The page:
Confessions of a Non-Stereotypical Asian

So here’s a joke you may or may not have heard of … A pediatrician, an obstetrician, and a scientist walk into an Asian restaurant …

To meet a romance author (me!).

Actually, to be honest, they were already seated and I was the one walking in (because hello, Asian time!). 😉

As soon as I sat down that evening, Sesame Street’s song, “One of These Things is Not Like the Other” began playing in my mind. I glanced at the faces of my friends, all of whom I’ve known since junior high, and immediately started thinking … They have real full-time jobs. They went to school for years and years to earn their Ph.D.’s in order to have these well-established careers. They actually have a title that you can check off on forms that’s more fancy than Mr. or Mrs.

And there was lil ‘ol me, a stay at home mom, with my lil ‘ol Masters degree working in a profession totally unrelated to said degree, who just wants to make enough money to support my boba tea addiction.

Yup. You can tell who’s the non-stereotypical Asian here. 😉

I wasn’t comparing myself with my friends because they think less of me—they are all very down-to-earth gals. I was comparing myself to them because I’ve been conditioned to believe all my life that Asians are supposed to be high-achieving, hard-working smarty pants in school who later on become high-achieving, hard-working adults in the working world.

But I’ve never been “one of those Asians”. Sure, I’m high-achieving and hard-working, but I’ve always been below the Asian standard for nerdiness. I only took one AP/Honors class in high school because anyone and everyone could get in (and I only passed, thanks to the help of some brilliant friends). I got accepted into UC Berkeley, but only for the extension program because I didn’t have the transcript or the SAT scores I needed to officially get in. I have never even taken a Calculus class (I dropped out the first week when I saw the syllabus!).

How’s that for being non-conforming? 😉

Instead, I ventured into the counseling field for a couple of years, even though many Asians shy away from anything having to do with mental health, and am now an author who often times feels like the “token Asian” among my author friends.

It’s taken me a few good years to feel more like a “real” author, someone who actually knows what she’s doing and has a job that is more than a hobby. And because I’m still a true Asian at my core (high-achieving and hard-working!), I want to do well as an author. I want to show people—Asians and non-Asians—that people who look like me and are from a similar background and upbringing can be successful without a Ph.D. behind their name. I’d like to pave the way for and inspire other Asians who don’t excel at math or science to do what they’re good at and what they love. I hope to see more Asians take a chance on being creative and to know it’s okay to not be a doctor, lawyer or engineer. Asians can hold a variety of other professions as writers, directors, actors, artists, and dancers—and much more!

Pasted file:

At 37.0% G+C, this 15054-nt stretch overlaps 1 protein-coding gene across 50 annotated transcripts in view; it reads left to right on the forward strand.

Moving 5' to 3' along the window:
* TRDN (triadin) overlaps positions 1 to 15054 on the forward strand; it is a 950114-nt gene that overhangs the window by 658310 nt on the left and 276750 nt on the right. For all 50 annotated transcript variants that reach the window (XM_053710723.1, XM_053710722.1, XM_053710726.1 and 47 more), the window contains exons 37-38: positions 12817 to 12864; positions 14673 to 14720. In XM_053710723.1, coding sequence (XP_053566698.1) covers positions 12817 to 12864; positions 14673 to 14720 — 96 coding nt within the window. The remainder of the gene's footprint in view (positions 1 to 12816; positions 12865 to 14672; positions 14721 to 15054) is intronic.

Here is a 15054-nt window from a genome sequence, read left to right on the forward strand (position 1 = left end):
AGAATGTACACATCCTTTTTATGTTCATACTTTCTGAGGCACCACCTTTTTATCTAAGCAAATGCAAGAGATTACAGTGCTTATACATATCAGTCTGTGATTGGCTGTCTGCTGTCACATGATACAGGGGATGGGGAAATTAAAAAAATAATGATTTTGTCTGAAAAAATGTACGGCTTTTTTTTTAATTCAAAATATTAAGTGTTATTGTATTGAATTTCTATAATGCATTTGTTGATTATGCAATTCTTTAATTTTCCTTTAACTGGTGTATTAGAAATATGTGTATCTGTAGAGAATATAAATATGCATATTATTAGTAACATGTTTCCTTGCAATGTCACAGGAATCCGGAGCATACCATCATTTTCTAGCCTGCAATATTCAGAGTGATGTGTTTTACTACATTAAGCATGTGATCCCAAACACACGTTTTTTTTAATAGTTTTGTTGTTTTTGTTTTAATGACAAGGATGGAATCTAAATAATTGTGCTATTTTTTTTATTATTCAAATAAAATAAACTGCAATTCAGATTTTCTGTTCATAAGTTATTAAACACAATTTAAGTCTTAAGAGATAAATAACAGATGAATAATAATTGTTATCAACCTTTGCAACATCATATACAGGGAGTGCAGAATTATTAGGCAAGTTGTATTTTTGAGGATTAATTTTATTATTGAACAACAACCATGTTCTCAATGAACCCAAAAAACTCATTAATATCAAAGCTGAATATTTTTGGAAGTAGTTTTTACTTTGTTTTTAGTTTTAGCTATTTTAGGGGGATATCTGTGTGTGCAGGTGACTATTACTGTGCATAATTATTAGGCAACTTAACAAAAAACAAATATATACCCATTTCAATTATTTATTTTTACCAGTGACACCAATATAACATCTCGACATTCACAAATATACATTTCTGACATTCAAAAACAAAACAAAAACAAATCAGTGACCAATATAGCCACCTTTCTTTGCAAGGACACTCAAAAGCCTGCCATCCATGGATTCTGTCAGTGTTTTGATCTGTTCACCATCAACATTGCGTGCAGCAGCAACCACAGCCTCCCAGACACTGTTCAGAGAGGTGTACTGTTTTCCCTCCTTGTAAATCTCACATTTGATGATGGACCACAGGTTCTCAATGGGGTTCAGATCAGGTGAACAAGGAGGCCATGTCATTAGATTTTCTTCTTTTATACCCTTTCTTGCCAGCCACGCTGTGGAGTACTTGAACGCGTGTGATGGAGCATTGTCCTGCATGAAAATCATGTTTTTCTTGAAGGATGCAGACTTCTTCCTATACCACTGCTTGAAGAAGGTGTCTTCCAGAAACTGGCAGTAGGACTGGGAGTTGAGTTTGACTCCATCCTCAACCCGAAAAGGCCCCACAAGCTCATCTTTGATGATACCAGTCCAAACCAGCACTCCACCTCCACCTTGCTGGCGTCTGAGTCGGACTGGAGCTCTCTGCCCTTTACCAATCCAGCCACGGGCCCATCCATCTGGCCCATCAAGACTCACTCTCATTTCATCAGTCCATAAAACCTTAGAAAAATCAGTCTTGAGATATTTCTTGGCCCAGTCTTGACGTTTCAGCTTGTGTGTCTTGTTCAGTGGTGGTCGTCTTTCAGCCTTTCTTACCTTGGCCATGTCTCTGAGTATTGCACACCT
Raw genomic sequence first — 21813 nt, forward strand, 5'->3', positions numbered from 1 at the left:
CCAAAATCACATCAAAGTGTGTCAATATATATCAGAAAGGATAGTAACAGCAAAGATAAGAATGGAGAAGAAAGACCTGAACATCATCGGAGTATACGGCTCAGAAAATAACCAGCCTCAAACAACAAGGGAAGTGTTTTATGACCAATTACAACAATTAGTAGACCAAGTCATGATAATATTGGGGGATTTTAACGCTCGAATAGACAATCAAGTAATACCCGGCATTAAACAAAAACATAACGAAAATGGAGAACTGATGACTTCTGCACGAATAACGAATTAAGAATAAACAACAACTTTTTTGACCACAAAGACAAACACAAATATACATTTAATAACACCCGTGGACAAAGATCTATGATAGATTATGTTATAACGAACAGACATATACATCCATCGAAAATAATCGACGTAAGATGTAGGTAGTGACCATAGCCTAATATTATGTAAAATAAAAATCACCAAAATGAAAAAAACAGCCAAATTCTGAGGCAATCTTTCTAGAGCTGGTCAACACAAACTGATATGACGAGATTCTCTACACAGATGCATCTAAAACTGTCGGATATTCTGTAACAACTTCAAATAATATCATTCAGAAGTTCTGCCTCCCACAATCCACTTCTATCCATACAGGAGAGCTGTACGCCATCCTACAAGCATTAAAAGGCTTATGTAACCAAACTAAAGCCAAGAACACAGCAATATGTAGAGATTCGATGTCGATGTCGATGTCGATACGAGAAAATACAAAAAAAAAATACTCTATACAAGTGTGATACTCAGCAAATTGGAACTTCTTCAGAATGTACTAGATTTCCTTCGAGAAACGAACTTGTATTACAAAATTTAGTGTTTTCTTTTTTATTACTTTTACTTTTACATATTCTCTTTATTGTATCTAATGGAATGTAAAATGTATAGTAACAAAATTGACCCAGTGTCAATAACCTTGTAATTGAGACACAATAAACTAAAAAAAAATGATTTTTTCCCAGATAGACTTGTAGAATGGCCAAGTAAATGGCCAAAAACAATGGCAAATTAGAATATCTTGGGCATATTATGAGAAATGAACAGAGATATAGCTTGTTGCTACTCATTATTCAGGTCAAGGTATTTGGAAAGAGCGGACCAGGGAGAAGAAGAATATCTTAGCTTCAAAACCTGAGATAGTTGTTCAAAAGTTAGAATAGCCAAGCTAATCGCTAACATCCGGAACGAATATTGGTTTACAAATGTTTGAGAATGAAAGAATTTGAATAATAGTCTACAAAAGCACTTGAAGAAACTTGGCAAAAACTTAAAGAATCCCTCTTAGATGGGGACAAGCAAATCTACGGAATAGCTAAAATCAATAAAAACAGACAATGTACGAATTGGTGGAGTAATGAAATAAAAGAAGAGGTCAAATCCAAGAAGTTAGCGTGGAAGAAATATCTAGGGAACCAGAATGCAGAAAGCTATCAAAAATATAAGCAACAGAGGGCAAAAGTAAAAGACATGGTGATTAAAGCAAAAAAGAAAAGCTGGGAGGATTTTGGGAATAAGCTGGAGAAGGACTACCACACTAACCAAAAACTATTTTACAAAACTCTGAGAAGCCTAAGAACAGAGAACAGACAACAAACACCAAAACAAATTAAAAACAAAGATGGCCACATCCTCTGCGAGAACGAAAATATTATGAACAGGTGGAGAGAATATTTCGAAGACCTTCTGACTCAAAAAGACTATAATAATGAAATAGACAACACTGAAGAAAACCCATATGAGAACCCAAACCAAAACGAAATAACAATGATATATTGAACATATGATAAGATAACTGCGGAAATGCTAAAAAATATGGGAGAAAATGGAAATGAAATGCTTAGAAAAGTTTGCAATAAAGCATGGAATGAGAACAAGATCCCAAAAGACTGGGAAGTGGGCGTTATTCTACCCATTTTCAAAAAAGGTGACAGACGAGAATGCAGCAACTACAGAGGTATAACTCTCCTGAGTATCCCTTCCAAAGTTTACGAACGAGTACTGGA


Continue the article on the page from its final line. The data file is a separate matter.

It always makes my heart happy to see people being creative, but it makes my Asian heart happy to see other Asians breaking out of the mold to be creative. Which is why I HAD to go support the movie, Crazy Rich Asians, on opening day. I even dragged an Asian friend to go with me. 😉 We are neither crazy nor rich, but we are Asians who express ourselves creatively, and we both truly enjoyed the film. I for one was blown away by the beauty of it all—from the soundtrack (which features Chinese covers of English songs) and the amazing set designs to the gorgeous costumes and jewelry. I also felt a bit nostalgic as I recognized some of the Chinese songs from the movie as ones my parents used to listen to when I was a kid.

The movie truly made my heart–both the creative part and the Asian part—happy, thankful, and proud. Happy because I love a good rom-com and the movie was well-done with just enough conflict, angst, drama, and laughs. Thankful because the older I get, the more I appreciate being Asian and all the craziness that comes with the culture. And proud because even though it’s hard to feel validated—by your family, other people, but most of all, yourself—as someone who is Asian and creative, this movie is living proof that it’s possible.

So, this is definitely a plug from me to go see the movie! If you’re Asian, and even if you’re not, Crazy Rich Asians is good entertainment. You won’t regret it!

In the meantime, enjoy this song from the soundtrack, Katherine Ho’s (no relation, haha) Chinese cover of Coldplay’s “Yellow”.

How does your cultural background influence your creativity?